My bookshelves are loaded down with the work of writers that do a better job of answering the first bit. On the latter I’d say go back and watch your old work every now and again. It can be dispiriting sometimes because you might spot lots of things you want to change or get great ideas when it’s far too late to implement them, yet it can be quite satisfying too. I’d say one useful question to always have at the back of your mind is “would this be better with fewer cuts?”

View Nigel’s Full Portfolio

Blueberry sponsors the PMA

Blueberry are excited to have become sponsors of the Production Managers Association – the UK’s leading professional body of film, television, corporate and multimedia production managers.

We already work with some of the PMA’s members, providing them with Editors for broadcast projects and are looking forward to meeting more in the coming months. We love making the perfect match and introduction of Editor – building brilliant creative teams is what makes our world go round! 

Check out some of our latest projects.

Daniel Florêncio – Director / Producer / Editor / Motion Graphic Designer

Who is Daniel Florêncio?

A director and writer who also happens to be a very good editor.

How did your career path develop?

I started cutting and directing advertising films back in Brazil before moving to London. After finishing my Master’s Degree in the UK, my first gig was cutting two seasons of a BBC animated series, “The Secret Show”, who ended up winning 2 BAFTAs. Not only this project opened up many doors for me, but it was also a great lesson in structuring narrative and storytelling, something that became quite handy when the show finished and I was invited to direct a number of short documentaries for the launch of Al Gore’s Emmy-winning “Current TV” in the UK. That was also a great learning experience which led me to journalism at Bloomberg News.

However I felt I wanted to explore other narrative mediums and after leaving Bloomberg I shot my first short film, “Awfully Deep” which did very well internationally, being bought by Canal Plus and winning many awards. Around the same time I got myself back into advertising, cutting some great ads and campaigns, which is what I still do, whilst putting together my film projects.

What do you consider your greatest achievement/s so far?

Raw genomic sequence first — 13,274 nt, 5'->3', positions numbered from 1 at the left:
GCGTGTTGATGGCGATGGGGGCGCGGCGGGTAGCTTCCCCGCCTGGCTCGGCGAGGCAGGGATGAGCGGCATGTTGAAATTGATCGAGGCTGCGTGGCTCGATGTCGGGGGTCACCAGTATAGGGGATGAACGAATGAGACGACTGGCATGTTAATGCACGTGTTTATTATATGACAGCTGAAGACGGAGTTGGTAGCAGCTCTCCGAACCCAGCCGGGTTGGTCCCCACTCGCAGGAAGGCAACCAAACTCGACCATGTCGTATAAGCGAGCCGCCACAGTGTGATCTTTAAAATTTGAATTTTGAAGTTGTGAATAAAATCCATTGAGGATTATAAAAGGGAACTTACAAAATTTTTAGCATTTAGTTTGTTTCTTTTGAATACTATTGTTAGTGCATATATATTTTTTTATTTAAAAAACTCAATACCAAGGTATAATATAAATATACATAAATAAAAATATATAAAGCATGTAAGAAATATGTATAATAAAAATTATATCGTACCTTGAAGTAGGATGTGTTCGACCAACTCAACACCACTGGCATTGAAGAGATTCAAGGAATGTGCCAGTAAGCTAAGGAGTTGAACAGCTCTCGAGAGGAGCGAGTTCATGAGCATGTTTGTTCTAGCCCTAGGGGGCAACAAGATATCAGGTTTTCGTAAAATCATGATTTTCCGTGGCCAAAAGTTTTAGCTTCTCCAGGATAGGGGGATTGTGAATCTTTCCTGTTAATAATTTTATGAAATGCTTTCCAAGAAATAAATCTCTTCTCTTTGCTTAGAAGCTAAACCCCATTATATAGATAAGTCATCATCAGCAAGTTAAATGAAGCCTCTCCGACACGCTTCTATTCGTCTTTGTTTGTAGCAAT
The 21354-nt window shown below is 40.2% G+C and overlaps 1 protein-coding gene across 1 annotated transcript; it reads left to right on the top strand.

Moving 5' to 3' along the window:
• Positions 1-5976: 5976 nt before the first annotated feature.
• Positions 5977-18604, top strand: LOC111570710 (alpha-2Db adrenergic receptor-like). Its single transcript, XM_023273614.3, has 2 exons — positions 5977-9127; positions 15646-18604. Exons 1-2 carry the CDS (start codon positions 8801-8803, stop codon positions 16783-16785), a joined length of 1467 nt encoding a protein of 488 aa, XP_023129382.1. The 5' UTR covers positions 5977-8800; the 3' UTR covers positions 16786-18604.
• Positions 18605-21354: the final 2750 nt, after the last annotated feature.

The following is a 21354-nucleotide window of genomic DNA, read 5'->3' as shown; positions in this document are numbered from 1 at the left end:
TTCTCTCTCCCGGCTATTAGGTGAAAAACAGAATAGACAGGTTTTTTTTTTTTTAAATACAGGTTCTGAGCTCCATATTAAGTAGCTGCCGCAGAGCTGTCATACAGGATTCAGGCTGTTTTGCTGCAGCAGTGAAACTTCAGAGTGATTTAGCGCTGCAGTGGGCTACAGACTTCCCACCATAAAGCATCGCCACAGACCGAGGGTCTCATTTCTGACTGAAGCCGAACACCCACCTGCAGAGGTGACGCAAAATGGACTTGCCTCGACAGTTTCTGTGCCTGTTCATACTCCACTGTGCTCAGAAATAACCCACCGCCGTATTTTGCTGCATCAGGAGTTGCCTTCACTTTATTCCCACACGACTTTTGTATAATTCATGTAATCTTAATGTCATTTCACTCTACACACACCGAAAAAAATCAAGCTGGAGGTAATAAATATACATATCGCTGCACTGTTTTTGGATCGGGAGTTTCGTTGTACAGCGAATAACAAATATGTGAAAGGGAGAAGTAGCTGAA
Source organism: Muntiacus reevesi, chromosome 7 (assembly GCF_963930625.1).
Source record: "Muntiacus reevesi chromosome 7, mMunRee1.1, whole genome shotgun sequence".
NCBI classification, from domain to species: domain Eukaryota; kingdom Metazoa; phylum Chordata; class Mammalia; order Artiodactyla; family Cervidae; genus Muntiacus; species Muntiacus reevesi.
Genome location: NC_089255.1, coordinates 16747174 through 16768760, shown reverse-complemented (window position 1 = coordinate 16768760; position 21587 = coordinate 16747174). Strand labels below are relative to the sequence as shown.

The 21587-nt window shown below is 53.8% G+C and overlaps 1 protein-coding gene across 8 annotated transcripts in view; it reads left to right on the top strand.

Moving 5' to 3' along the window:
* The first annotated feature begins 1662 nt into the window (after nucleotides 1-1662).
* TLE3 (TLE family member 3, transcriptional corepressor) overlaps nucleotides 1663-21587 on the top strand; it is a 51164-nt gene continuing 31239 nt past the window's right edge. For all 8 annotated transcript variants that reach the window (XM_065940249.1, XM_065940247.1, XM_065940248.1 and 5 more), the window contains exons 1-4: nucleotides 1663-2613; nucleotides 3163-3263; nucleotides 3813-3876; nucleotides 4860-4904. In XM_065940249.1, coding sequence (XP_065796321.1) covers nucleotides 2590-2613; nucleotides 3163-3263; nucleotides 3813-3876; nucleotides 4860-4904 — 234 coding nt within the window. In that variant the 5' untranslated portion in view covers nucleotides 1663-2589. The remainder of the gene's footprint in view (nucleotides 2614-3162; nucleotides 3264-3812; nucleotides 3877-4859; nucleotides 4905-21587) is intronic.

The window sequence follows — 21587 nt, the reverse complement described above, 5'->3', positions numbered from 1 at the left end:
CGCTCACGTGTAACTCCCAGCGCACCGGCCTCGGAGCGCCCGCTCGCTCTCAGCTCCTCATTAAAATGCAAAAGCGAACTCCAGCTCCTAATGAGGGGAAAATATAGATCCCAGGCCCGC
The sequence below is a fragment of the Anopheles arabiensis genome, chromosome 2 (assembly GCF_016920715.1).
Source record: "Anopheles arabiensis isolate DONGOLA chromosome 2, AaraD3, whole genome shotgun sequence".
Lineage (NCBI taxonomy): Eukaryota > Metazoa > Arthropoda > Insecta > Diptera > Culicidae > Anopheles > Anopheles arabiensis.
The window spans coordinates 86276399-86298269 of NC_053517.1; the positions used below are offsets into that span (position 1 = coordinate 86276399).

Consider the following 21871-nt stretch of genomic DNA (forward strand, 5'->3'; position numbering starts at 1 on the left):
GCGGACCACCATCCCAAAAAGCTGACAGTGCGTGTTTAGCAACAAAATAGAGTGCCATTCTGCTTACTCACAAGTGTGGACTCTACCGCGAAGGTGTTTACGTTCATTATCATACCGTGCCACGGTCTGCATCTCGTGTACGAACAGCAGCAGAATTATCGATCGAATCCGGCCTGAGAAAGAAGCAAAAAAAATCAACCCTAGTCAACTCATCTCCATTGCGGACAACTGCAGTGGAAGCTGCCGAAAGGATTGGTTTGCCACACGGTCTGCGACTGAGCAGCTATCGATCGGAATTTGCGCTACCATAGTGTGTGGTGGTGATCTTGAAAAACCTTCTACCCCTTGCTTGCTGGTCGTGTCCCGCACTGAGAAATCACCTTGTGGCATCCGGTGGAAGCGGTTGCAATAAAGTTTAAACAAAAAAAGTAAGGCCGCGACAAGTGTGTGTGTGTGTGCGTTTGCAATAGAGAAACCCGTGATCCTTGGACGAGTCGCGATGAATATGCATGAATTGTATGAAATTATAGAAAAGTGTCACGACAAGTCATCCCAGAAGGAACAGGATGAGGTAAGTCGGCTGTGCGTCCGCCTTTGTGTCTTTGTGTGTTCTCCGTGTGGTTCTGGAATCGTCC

“Chasing Robert Barker”, the feature film I directed and produced 3 years ago which is being distributed worldwide, and is doing really well especially in Latin America. And also my next feature film, that’s starting to take shape.

Any projects you are most proud of and why?

It’s difficult to single one out. I’ve been lucky enough to be able to develop my own work, which is quite tough and of course makes me very proud. But I’ve also been lucky to work on some great campaigns and ads at some great agencies, with talented creative teams, directors, and producers, who not only value what I have to say and the contribution I bring to the project, but from whom I’ve also learned a lot.

Share your biggest lessons in life and work

Don’t panic.

View Daniel’s Full Portfolio

PASSION: “Pizza Night” by Juan Fernando Pinzon Moreno

Juan is a self-shooter, director and editor with over a decade of experience, whose greatest passion is making films. He recently directed and shot a new short, titled “Pizza Night” and shared with us the inspirations behind his unique stylistical choices for it.

“Pizza Night” is a ten-minute, dramedy short, filmed in one shot as inspired by Tarantino’s 1995 film “Four Rooms” and 2009’s Oscar-winning “The secret in their eyes” by Juan Jose Campanella.

Without any sponsors or budget available, the film was made thanks to the collaborative work of a wonderful crew that believed in a great idea. With 3 different locations – a car, a house and a street – nobody would imagine telling the story in one shot. After many rehearsals, logistics and takes, “Pizza Night” became real.

This is the story of a young couple that, after a discussion about what to eat on a Friday night, end up going to the hospital to deliver a mysterious bag with a human finger and something else, due to the threat of a crazy bellboy.

As a self-shooting director I have always loved movies with long shots linking different scenes together like the sequence in Argentinian film “The secret in their eyes” where the shot starts from an aerial panoramic of a football stadium, following a pursuit and ending on a close shot of one of the main characters in the football pitch. This particular sequence gave me the idea of filming in one shot.

As a low budget film, “Pizza Night” became a real challenge from every possible angle: sound, lighting, acting, directing and shooting. Filming with no cuts going from a house to a car, then going out in the streets and finishing back in the car was a real experience for everyone, given that after many rehearsals we only had one day to shoot the whole thing! There’s no doubt this little project was possible because of the crew’s passion to create something special. Thanks to all!

Juan Fernando Pinzon Moreno